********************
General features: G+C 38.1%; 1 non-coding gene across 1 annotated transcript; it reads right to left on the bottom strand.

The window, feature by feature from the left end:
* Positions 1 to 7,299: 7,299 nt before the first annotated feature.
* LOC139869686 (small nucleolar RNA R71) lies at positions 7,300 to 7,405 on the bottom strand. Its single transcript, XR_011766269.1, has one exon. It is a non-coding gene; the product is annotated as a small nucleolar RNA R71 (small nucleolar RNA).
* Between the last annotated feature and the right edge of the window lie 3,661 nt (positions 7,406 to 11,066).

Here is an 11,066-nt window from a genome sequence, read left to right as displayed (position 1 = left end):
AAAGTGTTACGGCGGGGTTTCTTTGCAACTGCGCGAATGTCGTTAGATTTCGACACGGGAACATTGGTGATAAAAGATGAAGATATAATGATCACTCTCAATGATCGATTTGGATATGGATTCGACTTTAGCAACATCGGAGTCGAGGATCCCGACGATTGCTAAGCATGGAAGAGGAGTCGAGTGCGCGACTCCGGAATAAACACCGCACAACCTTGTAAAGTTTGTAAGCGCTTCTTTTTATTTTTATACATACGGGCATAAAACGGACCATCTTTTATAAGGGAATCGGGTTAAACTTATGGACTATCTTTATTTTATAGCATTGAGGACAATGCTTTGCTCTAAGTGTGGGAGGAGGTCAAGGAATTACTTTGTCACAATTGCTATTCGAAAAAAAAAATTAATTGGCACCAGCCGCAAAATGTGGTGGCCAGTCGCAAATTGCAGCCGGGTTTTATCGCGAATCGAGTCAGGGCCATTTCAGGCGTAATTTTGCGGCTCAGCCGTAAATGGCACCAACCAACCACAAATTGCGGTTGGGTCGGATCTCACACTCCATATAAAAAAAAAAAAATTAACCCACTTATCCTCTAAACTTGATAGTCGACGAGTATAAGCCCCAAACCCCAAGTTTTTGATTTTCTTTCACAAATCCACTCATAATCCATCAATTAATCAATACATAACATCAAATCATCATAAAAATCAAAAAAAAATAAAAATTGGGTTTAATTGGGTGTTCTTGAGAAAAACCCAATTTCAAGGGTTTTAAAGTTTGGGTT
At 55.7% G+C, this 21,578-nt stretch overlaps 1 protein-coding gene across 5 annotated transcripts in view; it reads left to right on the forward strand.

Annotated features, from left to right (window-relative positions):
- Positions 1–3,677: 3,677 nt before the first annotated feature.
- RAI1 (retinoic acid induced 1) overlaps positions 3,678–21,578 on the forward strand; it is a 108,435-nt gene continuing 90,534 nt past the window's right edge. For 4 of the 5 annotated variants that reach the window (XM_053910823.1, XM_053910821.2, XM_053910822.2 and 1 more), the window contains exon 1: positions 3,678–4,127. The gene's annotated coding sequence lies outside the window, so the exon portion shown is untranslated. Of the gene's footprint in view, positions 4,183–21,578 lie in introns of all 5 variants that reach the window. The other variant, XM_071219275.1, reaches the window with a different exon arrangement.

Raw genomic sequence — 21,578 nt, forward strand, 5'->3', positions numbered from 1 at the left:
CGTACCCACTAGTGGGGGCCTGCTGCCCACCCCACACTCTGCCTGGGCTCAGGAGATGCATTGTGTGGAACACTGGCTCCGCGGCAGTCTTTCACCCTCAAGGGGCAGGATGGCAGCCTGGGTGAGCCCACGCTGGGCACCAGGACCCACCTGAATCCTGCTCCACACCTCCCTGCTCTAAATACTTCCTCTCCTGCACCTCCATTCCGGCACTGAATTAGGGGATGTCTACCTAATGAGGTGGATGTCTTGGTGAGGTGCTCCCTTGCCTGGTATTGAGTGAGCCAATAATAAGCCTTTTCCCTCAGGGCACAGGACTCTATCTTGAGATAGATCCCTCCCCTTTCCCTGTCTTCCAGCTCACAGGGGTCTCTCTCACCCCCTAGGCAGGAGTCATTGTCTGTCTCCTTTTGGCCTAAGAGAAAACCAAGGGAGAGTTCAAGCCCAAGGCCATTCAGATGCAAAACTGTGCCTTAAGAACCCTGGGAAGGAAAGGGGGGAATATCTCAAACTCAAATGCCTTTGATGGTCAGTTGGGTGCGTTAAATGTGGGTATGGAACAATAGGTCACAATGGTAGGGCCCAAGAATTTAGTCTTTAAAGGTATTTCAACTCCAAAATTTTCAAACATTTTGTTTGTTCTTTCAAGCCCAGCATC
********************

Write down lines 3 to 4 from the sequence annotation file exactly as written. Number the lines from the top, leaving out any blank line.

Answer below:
* Positions 1 to 7,299: 7,299 nt before the first annotated feature.
* LOC139869686 (small nucleolar RNA R71) lies at positions 7,300 to 7,405 on the bottom strand. Its single transcript, XR_011766269.1, has one exon. It is a non-coding gene; the product is annotated as a small nucleolar RNA R71 (small nucleolar RNA).